In a unique exhibition, Deweer Gallery focuses on the viewing boxes, thinking models and drawings of Jan Fabre, highlighting in this way a very important and consistent part of Fabre's extensive repertoire. Deweer Gallery has been representing Jan Fabre for 32 years already and has preserved his viewing boxes, thinking models and drawings since the beginning of his career. From his first thinking model 'La maison de J.F.' (1977), a rare, utopian design of an aluminum house without a roof, to his later brain drawings (2008) and brain models (2008).
The viewing boxes and thinking models are unjustly overlooked within the multifaceted oeuvre of Jan Fabre. They are small three-dimensional objects that provide an insight into the inexhaustible imagination of the artist and visually depict autonomous worlds that subvert the relation (of scale) to reality. They contain many of the themes in Fabre's universe, such as his penchant for blue Bic pen-colored drawings and the Bic-treated objects that refer to the transition between day and night. They show different faces of the artist that range from scientist to adventurer, resistance fighter and criminal to dreamer and eternal seeker of beauty.
Some models visualize ideas that are later echoed in his theater works. Others refer to actions, performances or live installations, or serve an as-yet undefined design function. Still others are reconstructions that link past to present. A good example in this respect is 'Sea-Salt of the Fields' (1980) which was created after a performance and installation presented in the United States. Fabre reconstructed it like a kind of fossil/relic with a number of authentic salt cans from America; in this way, he was able to further elaborate the work/content of the earlier performance. This particular thinking model, however, is currently on loan at the Leopold museum in Vienna and is therefore not included in the exhibition.
Another historically important work is Fabre's 'Shoe boxes' (1977). This work consists of three shoe boxes which Fabre colored with blue ballpoint pen. It is the first work in which the artist expands the art of drawing to a three-dimensional realm by drawing on unusual carriers.
The ‘Schuilkelder-atelier met eendekop en communistische hamer’ (in English: ‘Shelter-Studio with Duck’s Head and Communist Hammer’) (1991-1992) in turn, exemplifies the artist's predilection for hard-to-reach, hidden places. They function as an experimental laboratory for new thoughts, far removed from the outside world. Fabre did not limit himself to small shelter-studio. This is evidenced in the life-size work ‘Schuilkelder-atelier voor de Chileense Kunstenaar-Krijgers en Kuisvrouwen I’ (in English: ‘Shelter-Studio for the Chilean Artist-Warriors and Cleaning Ladies I’) (2008), which is permanently housed at Deweer Gallery.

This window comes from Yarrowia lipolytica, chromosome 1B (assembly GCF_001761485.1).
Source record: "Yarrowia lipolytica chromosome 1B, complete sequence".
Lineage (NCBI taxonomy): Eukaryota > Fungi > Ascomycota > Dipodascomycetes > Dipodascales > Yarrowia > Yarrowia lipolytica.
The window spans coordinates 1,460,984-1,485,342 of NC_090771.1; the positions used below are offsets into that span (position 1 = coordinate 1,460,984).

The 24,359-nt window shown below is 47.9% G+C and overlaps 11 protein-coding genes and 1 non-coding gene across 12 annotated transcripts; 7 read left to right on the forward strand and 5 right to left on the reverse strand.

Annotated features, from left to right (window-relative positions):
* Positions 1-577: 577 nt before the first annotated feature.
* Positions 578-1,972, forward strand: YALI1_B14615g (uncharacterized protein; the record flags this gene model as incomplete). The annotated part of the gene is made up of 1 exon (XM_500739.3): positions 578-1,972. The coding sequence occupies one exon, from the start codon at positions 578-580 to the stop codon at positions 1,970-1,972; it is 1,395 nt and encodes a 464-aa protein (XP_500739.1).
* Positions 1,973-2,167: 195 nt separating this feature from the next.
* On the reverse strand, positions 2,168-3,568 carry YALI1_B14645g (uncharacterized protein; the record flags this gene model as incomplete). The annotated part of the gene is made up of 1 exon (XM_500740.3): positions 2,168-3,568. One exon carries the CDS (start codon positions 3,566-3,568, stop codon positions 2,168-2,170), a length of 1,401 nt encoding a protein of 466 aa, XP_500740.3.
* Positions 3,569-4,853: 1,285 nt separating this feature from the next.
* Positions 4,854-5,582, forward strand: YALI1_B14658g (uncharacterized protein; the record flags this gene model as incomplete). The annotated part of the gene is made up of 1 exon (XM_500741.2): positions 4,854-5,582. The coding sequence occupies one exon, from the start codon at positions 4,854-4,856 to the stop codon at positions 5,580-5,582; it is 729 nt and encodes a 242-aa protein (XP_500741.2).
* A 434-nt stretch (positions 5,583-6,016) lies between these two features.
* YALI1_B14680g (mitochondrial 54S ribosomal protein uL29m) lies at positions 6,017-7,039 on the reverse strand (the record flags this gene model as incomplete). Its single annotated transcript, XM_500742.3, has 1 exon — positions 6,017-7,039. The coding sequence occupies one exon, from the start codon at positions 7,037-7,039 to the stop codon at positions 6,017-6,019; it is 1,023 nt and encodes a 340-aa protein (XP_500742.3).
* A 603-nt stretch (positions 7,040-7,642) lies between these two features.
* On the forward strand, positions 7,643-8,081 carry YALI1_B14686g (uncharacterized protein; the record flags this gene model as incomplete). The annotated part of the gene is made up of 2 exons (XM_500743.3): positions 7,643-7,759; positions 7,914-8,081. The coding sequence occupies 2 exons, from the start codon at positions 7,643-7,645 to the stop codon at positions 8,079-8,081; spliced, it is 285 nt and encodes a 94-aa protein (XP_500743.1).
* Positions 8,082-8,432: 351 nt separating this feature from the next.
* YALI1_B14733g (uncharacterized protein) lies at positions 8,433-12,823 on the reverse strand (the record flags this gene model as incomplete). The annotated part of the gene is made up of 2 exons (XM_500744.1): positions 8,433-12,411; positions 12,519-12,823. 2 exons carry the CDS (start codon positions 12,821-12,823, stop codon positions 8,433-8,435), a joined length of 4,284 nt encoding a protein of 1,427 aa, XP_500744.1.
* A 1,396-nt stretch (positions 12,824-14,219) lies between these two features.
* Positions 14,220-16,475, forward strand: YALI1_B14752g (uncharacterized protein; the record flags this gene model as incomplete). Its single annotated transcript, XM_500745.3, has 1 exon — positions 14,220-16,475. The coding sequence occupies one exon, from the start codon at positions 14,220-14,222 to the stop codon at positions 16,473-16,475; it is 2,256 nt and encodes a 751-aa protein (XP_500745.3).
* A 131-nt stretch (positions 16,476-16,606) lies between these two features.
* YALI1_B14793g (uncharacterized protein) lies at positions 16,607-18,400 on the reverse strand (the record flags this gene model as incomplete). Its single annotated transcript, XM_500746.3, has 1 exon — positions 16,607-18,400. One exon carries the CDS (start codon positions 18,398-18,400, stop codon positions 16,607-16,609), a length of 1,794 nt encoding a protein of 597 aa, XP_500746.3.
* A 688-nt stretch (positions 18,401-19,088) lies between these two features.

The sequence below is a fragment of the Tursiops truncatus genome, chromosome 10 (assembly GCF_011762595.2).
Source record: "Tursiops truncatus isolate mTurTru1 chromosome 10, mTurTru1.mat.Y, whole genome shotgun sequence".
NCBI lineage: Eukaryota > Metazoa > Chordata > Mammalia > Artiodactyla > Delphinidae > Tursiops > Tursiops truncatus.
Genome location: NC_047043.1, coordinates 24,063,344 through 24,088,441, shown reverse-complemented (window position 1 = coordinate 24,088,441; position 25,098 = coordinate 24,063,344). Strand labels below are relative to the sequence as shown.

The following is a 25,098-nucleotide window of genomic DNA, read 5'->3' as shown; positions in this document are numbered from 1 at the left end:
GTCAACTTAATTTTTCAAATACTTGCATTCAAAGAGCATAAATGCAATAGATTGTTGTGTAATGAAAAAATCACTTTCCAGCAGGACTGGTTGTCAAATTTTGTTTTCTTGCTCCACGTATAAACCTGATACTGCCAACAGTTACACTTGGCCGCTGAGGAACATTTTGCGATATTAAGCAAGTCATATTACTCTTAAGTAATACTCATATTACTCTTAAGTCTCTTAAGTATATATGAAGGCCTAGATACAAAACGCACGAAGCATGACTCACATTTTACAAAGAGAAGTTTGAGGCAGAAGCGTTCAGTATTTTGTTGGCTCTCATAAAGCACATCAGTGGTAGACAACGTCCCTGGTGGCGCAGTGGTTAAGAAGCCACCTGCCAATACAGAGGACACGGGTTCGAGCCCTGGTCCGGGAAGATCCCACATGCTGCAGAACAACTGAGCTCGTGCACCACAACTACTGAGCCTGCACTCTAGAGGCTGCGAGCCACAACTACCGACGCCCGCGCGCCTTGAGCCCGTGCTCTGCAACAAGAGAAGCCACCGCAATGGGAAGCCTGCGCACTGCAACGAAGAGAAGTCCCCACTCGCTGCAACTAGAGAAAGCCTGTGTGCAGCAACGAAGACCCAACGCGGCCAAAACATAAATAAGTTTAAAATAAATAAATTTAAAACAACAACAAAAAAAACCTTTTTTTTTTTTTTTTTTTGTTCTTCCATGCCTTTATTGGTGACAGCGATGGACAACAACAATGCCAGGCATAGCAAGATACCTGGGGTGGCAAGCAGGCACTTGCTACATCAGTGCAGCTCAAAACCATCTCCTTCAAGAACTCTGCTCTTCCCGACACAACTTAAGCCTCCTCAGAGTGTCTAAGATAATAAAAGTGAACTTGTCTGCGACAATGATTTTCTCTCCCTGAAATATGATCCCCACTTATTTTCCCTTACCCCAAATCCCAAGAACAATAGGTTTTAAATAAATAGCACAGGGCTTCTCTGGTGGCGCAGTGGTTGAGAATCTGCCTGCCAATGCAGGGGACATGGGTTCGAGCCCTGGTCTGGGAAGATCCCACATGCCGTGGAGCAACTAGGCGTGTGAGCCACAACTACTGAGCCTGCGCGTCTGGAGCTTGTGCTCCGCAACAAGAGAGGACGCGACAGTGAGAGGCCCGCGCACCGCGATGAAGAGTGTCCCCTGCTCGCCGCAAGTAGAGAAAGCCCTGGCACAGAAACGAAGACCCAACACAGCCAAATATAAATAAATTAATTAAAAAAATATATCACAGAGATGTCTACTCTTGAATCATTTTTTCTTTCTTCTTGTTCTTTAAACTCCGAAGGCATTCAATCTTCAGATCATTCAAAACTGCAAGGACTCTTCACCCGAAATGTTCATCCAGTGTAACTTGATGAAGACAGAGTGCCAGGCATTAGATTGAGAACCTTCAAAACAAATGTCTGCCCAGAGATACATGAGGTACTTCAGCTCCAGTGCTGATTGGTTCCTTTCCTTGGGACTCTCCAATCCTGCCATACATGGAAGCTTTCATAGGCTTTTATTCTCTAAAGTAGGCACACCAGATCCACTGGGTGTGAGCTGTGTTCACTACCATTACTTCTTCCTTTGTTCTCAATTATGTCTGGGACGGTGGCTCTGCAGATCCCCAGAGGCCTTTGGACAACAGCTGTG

Drawings are the basis of Jan Fabre's artistic practice. The blue Bic-drawings and the brain drawings are autonomous, sketchy research drawings. In addition to well-known works as ‘De Roos van het Toezien’ (in English: ‘The Rose of the Look’) (1987) and 'Prometheus Landschaft' (in English: ‘Prometheus Landscape’) (1989), the exhibition will also include the series 'Doodshoofdvlinder in het Uur Blauw’ (in English: ‘Death’s-head Hawkmoth in the Hour Blue’) (1987). Jan Fabre was disposed to release this work from his private collection, and it will be shown here to the public for the very first time. ‘Doodshoofdvlinder in het Uur Blauw’ consists of a death's-head hawkmoth pasted onto white sheets of paper which are colored in with blue Bic ballpoint pen, to the point where the white of the paper almost completely disappears into a cosmic depth. The brain drawings, in turn, are the most direct rendition of Fabre's fascination with the human brain. The motif of the brain as a terra incognita has in the past decade become one of the main themes in the oeuvre of the artist. It functions as a dream zone in which numerous ideas take shape.